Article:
Some changes in skin due to aging are inevitable—some are not. “Photoaging from UV radiation exposure is the primary cause of extrinsic skin aging,” says Las Vegas plastic surgeon Goesel Anson, MD. “That means that it is largely preventable. There’s plenty of evidence to show that protecting skin from UV rays will improve its health and appearance with age. The ease of sunscreen use and the effects on skin make nonuse of it a mystery.”
Because the FDA now restricts manufacturers from using the term “sunblock” (no SPF completely blocks the sun), selecting the right SPF can be confusing. So, what number should you be looking for on a bottle?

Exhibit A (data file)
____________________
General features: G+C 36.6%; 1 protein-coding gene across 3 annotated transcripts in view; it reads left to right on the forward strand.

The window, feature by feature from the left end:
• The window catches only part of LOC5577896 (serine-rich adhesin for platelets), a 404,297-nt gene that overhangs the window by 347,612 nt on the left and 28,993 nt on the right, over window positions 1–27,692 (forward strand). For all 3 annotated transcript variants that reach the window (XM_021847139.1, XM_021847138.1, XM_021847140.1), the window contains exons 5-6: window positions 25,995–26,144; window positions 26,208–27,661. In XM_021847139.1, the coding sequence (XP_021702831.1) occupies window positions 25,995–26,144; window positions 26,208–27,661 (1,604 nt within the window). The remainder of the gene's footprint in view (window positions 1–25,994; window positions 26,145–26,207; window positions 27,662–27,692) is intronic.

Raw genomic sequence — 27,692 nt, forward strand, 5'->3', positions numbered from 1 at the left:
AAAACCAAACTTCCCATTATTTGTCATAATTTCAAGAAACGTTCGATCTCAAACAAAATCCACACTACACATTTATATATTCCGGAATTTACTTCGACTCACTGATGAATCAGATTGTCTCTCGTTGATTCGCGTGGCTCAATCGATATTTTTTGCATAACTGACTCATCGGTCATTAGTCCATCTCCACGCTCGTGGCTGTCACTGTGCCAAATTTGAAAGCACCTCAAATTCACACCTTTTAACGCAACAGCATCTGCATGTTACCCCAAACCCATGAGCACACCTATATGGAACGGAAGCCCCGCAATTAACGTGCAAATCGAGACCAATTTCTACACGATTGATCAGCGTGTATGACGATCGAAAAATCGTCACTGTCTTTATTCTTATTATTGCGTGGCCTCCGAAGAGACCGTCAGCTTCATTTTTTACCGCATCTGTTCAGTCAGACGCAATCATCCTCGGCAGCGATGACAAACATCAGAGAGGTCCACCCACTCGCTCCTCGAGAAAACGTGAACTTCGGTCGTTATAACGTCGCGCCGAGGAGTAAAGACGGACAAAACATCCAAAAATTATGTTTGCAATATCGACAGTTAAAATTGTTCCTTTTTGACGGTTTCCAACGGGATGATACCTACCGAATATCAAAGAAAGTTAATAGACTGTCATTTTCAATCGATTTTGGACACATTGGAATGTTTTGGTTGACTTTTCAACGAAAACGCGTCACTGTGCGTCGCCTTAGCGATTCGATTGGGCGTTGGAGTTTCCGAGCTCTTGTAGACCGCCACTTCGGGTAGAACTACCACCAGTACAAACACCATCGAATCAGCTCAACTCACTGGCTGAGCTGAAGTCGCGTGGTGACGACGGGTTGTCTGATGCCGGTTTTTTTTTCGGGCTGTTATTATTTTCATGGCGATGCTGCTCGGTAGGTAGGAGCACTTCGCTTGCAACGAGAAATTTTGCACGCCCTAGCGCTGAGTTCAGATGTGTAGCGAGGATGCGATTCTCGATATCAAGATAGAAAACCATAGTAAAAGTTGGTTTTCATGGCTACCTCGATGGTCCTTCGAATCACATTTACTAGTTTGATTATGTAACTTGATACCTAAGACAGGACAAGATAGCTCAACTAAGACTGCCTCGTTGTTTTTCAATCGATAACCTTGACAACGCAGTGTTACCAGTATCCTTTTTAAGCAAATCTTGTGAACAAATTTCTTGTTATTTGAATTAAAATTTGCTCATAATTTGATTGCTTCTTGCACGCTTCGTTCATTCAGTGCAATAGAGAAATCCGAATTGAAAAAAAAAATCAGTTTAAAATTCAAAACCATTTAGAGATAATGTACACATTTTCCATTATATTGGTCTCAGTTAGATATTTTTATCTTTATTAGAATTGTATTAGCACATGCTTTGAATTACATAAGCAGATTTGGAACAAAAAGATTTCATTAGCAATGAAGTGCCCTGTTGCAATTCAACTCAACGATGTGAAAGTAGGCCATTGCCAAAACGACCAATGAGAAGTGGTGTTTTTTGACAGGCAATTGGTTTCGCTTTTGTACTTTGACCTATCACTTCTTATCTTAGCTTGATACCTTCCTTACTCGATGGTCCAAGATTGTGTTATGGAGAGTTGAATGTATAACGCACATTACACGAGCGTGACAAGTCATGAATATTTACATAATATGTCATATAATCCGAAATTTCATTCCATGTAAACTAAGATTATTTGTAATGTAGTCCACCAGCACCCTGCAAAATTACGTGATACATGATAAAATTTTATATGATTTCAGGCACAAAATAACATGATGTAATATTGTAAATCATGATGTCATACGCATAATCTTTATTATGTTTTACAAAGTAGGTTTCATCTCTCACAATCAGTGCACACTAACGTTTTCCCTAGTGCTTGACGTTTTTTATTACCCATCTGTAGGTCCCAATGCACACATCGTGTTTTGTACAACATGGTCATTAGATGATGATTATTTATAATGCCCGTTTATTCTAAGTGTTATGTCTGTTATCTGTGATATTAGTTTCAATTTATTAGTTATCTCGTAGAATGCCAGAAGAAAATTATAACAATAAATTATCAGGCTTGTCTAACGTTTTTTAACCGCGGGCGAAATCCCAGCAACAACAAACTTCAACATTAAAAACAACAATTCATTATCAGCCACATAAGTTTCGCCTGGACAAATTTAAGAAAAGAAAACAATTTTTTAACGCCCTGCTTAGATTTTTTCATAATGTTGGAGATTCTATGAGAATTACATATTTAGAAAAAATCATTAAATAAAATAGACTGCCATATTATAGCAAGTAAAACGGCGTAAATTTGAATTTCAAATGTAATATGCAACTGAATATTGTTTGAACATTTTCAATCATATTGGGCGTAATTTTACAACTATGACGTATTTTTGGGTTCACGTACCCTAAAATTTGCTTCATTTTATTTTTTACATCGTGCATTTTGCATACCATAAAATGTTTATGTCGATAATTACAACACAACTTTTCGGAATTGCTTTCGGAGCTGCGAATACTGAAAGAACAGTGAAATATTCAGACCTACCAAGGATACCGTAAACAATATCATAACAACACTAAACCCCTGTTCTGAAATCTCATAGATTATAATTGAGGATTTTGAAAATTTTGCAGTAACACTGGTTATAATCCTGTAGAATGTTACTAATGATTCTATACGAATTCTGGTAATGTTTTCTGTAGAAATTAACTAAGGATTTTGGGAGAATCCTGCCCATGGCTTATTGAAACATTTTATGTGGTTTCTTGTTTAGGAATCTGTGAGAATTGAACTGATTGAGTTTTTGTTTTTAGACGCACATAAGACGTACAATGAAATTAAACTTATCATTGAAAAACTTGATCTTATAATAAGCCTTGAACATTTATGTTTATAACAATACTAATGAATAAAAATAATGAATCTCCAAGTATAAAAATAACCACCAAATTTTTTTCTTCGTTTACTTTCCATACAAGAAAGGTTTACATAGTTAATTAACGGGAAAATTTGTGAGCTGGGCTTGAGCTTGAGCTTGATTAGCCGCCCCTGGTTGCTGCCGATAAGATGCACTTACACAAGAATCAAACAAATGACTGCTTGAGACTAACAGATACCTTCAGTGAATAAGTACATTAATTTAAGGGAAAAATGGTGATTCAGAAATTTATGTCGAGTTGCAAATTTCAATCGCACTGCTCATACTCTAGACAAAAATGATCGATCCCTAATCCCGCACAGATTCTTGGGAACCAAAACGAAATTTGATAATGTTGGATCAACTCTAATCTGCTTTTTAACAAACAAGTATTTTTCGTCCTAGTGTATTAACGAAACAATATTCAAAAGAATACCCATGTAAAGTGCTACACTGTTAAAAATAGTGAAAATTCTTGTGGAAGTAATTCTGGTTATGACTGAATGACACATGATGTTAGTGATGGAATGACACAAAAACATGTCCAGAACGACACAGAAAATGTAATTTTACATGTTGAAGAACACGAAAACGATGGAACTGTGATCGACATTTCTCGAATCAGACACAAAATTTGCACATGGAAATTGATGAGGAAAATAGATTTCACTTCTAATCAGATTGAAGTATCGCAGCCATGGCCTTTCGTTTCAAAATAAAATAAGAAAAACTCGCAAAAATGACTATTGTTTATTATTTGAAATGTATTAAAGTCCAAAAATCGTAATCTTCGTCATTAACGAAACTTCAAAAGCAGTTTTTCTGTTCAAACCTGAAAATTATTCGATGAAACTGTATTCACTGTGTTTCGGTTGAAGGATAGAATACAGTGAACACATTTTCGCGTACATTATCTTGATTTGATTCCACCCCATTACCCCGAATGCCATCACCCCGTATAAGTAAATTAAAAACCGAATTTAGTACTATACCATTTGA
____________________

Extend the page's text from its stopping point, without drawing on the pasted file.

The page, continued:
The Skin Cancer Foundation considers this number (or higher) acceptable protection for normal, everyday activities, as long as it provides broadspectrum protection.
The American Academy of Dermatology (AAD), as well as most dermatologists, agree that this is the number to use. Also look for one that offers broad-spectrum protection.
The FDA may cap SPF at 50+ due to “insufficient data that it gives more protection,” Hollywood, FL, dermatologist Gary Goldfaden, MD, says.
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